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Trejuan Holloman Puts Marquette In His Top Six

Shaka Smart made use of two existing relationships to get the Golden Eagles close to a top 75 prospect.

Providence v Marquette Photo by Mitchell Layton/Getty Images

On Monday, we got a bit of a connective tissue between the previous Marquette men’s basketball regime and the current incarnation led by Shaka Smart. Trejuan Holloman, a top 75 prospect in the Class of 2022, announced his top six schools, and yes, YOUR Golden Eagles are on the list. They’re joined by Dayton, Illinois, Michigan State, Minnesota, and Oklahoma State.

Marquette offered Holloman a scholarship back in August of 2019. That offer, of course, came from Steve Wojciechowski and his staff. Shaka Smart is in charge now, but that doesn’t mean that he’s picking up where Wojciechowski left off in this case. In fact, thanks to some Twitter detective work and as we noted in our article about MU’s offer, Smart actually offered Holloman a scholarship at Texas before Marquette offered, way back in December of 2018. It’s safe to say that Smart might have had a chance to bring Holloman into MU with just his previous recruiting relationship, but it probably helped that Holloman knew at least a little bit about Marquette to start with as well.

That’s a nice confluence of events for the Golden Eagles, as it turns out. Back when Wojciechowski made his offer, Holloman wasn’t rated or ranked by 247 Sports, but that was more about “it was too early” than any indication about his talent level. Now? The 6’1”, 165 pound point guard out of the Twin Cities in Minnesota is a four-star prospect ranked #52 in the country in the Class of 2022. To put it another way, if Holloman were to suddenly decide to commit to Marquette today, the Golden Eagles would, according to 247’s Class Calculator, instantaneously become the #14 ranked recruiting class in the country and tops in the Big East. That’s part “Holloman is very good” and part “it is still very early in the recruiting cycle.” Holloman is the #8 point guard in the recruiting class, two national spots in front of recent UNC commit and Wisconsin native Seth Trimble, and the top player in the state of Wisconsin. He’s also the top player in the state of Minnesota for 2022, easily scooting in front of Eli King, who is at #76.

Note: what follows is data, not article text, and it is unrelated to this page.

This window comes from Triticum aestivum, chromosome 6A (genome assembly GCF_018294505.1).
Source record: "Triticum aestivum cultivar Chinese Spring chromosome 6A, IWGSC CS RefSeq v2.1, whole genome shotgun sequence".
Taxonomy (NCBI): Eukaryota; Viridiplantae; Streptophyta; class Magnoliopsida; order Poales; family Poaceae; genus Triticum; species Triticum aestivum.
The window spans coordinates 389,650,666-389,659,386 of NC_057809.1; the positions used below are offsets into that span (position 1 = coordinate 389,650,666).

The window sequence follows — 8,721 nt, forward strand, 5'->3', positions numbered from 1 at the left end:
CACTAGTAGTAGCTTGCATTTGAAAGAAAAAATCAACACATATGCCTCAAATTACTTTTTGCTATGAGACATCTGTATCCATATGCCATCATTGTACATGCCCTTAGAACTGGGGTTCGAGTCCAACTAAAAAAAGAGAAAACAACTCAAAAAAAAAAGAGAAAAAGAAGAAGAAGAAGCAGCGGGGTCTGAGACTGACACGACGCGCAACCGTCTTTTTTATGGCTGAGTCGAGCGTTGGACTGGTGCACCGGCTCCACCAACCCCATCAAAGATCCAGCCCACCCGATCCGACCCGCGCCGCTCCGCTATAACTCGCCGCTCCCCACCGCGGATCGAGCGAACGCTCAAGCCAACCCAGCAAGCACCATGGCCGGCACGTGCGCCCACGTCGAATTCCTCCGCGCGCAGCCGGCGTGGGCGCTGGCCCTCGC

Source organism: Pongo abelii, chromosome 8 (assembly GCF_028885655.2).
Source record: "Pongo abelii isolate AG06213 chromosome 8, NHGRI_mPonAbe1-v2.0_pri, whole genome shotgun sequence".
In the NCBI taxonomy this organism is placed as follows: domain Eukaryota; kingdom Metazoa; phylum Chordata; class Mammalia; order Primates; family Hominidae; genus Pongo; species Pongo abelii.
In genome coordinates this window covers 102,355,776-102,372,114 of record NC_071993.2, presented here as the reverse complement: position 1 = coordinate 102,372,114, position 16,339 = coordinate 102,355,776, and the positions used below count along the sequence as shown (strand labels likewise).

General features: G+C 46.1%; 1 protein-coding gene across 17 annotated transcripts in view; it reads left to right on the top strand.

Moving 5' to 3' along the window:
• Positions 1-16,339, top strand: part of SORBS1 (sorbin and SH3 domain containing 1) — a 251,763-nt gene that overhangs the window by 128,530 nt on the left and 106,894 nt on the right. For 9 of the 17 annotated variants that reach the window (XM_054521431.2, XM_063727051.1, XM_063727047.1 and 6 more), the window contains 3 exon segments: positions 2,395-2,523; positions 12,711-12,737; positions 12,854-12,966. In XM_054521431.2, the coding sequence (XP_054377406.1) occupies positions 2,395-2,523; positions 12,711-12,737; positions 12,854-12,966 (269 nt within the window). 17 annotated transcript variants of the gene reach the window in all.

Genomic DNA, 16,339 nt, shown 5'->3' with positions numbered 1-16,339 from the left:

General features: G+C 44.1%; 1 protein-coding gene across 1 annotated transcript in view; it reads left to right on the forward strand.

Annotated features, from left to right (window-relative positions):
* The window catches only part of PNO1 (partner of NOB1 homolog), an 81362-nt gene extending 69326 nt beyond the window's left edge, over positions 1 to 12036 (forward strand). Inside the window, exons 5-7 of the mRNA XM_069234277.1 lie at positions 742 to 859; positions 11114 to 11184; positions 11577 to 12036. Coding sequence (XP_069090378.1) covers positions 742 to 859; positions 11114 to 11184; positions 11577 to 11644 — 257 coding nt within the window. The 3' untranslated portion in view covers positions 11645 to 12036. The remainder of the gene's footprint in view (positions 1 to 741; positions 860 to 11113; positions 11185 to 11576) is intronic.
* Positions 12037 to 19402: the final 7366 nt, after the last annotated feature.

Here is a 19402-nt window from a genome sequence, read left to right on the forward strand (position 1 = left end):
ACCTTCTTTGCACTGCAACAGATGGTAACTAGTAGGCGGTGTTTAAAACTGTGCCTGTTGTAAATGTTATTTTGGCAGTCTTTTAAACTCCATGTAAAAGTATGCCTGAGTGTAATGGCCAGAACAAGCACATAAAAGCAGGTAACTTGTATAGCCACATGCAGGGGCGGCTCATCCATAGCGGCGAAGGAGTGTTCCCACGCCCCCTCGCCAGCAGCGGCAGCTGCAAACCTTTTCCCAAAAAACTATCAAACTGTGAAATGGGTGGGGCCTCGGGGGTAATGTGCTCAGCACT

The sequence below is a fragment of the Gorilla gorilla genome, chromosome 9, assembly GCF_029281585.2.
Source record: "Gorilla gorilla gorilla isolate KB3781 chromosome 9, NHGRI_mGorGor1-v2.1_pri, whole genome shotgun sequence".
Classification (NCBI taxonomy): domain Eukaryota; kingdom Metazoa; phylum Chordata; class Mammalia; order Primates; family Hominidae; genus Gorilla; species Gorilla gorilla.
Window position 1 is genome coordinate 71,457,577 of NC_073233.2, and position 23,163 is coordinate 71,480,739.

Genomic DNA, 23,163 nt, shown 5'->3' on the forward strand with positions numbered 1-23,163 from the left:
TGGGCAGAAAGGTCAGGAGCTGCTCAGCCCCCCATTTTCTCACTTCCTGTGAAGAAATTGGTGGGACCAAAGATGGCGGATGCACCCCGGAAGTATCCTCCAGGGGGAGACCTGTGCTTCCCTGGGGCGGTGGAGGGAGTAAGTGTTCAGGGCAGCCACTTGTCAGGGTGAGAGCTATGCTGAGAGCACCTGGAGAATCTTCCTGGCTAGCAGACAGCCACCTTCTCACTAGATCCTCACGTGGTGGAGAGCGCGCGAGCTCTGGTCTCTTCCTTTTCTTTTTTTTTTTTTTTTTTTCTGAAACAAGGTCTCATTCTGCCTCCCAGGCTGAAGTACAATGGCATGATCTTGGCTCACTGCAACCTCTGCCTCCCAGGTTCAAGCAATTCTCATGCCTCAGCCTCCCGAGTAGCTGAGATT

Because Holloman plays at Cretin Derham Hall in St. Paul, that means we can rely on the Star Tribune’s always helpful Basketball Hub to tell us things about how his past season went. They have the team putting up a record of 18-6, but there’s only 23 games worth of stats for Holloman. Interestingly enough, they list him at 6’3” instead of the 6’1” that 247 Sports is showing. Gonna chalk that up to the pandemic. Anyway, in those games, Holloman tallied 20.3 points per game for the Raiders, making him the only double-digit scorer on the squad. He shot just 33.8% from behind the arc on 77 attempts, but if you factor in the fact that he was getting the most defensive attention on the team, that’s not too bad. He also chipped in 4.7 rebounds per game, good enough for fourth best, and dished out a whopping 9.3 assists per game. That’s a crazy high number, particularly with no one else averaging even two per contest. Holloman’s 4.2 steals per game probably helped push him to at least an extra assist or two per game.

Here’s a four minute junior year highlight reel that just went up in late May of this year.

And now, the scholarship chart.

For 2021-22, Marquette’s best option in terms of a point guard is “play a bunch of ballhandlers together and hope it works out.” That situation is only going to get worse when Darryl Morsell moves on after his COVID-bonus season, and there’s a chance that Greg Elliott is either done with college hoops after this coming season or goes elsewhere for his COVID-bonus season. With that being the case, getting a immediate impact point guard is a major need for Marquette with four projected open scholarship spots. Holloman fits that idea nearly perfectly. Can Smart win him over while up against a home state and home town team plus two great programs in that same league, not to mention Oklahoma State and Dayton?